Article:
A Kansas City man who fought to save a landmark restaurant from financial ruin was sentenced Monday to 15 years in prison for torching it for the insurance.
Still maintaining his innocence, Rodney J. Anderson, 60, pleaded for leniency from a Kansas City federal judge and said he was grateful nobody was hurt or killed when the Hereford House restaurant in the Crossroads Arts District burned early on Oct. 20, 2008.
“I remain thankful that the fire did not injure any of our city’s brave firefighters,” said Anderson, who co-owned the restaurant.
Before the fire, Anderson was one of Kansas City’s most recognizable civic figures and active in its charitable life.
Anderson’s two co-defendants, Vincent Pisciotta, 59, and Mark A. Sorrentino, 47, received sentences of 20 years and 15 years, respectively, during a long afternoon of hearings.
U.S. District Judge Greg Kays said he gave Pisciotta additional time because his criminal history includes a 1988 manslaughter conviction. Neither Anderson nor Sorrentino had a criminal record before their arson convictions last year.
Under federal law, a sentence of 15 years was the mandatory minimum each man could have received. All were convicted of conspiracy, arson and using fire to commit a federal felony. Jurors also convicted Anderson of mail fraud.
Kays said he would rule later on how much restitution to assess against the defendants. They jointly could be responsible for more than $1.4 million.
Families and friends of all three men sent letters to the judge asking for leniency. Kays noted that he’d received more than 100 letters on Anderson’s behalf and commended him for work that established him as a community pillar.
“I don’t remember receiving nicer letters,” Kays said. “They share a common thread and a theme of acts of charity and generosity.”
But Assistant U.S. Attorney Jess E. Michaelsen said Anderson was fortunate that the arson did not kill or injure anybody, which would have compelled a far sterner sentence.
Michaelsen urged the judge to focus on the fire and not Anderson’s good works, which included personal acts of kindness to employees and contributions of time and money to the Boy Scouts, the zoo and the Kansas City Convention and Visitors Association.
“The defendant is here today because of his greed and his fear of failure before his friends and his family,” Michaelsen said. “It drove him to hire dangerous men and endanger the lives and property of many others.”
Testimony at trial showed that competition in 2008 from new restaurants in the Power & Light District threatened the Hereford House, which opened in 1957 at 2 E. 20th Street and had begun to show its age. Anderson, who was personally more than $3 million in debt, scrambled for years to find a way to reinvigorate sales at the Hereford House, but without success.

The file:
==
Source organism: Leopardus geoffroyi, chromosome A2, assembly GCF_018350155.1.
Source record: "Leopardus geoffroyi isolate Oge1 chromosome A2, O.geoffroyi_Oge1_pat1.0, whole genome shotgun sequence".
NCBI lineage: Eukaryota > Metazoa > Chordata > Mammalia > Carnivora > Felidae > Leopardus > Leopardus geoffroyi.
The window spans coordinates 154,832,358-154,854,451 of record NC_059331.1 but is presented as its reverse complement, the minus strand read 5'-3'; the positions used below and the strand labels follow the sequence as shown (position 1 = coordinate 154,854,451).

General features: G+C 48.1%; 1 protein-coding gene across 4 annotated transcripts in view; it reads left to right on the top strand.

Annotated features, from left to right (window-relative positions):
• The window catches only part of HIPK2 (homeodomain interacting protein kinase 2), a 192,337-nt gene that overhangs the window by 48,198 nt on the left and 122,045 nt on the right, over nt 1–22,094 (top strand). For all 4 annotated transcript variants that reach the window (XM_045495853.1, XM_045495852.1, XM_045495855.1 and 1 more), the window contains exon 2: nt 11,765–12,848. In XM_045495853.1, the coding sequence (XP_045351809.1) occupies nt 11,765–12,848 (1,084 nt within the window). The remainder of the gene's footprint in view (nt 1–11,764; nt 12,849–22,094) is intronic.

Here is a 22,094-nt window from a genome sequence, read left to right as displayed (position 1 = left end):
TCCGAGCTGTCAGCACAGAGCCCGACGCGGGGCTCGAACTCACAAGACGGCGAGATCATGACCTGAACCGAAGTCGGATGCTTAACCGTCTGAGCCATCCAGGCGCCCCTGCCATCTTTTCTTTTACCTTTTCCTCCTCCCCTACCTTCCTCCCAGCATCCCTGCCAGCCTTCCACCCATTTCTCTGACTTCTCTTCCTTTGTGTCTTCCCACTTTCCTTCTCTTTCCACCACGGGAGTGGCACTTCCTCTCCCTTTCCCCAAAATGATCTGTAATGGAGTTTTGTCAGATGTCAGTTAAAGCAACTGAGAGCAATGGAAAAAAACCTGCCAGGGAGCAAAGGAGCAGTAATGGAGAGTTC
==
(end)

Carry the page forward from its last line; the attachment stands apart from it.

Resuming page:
He also considered remodeling the restaurant or moving it to the Power & Light District or to the Freight House District
In the months leading to the fire, Anderson took out $379,500 in loans to keep the restaurant afloat and contended with a $600,000 judgment against him for having personally guaranteed payments in a failed meat supply business.
Jurors never learned how Anderson connected with Pisciotta and Sorrentino to burn the restaurant. Surveillance video from the morning of the fire showed Pisciotta and Sorrentino lugging jugs filled with gasoline into the restaurant and igniting them with a crude timing device.
Pisciotta and Sorrentino still contend that the ghostly figures in the video are not them.
Anderson eventually filed insurance paperwork claiming a $2.4 million loss in the fire.
In a statement after Anderson’s sentencing, lawyers J.R. Hobbs and Cheryl A. Pilate said they planned to continue investigating the fire on their client’s behalf and asked the public to send them any information they have.
“Many unanswered questions remain and justice demands that those questions be answered,” a statement from the lawyers read. “With the help of his loyal supporters …Mr. Anderson is determined to find those answers.”
U.S. Attorney Tammy Dickinson dismissed any claim of Anderson’s innocence.
“Twelve people sat on that jury and found beyond a reasonable doubt that Rodney Anderson was involved,” she said.
Lawyers for all three men have telegraphed some of their appeal points in court filings, both recently and immediately after trial. They are likely to argue that being convicted of both arson and using fire to commit a federal felony, which carried a mandatory-minimum 10-year consecutive sentence, violated the defendants’ constitutional protections against double jeopardy.
And each also has argued for a new trial based on a recent challenge to the trial testimony of Jenifer Sorrentino, Mark Sorrentino’s wife. Lawyers contended that newly obtained cellular telephone records suggested that she could not have been home early the morning of the fire to have seen her husband appearing “beet red” and “reeking of gasoline.”
Kays denied the new-trial motion with a written order Monday morning, saying that Mark Sorrentino’s lawyer should have raised the issue at trial and obtained the records then.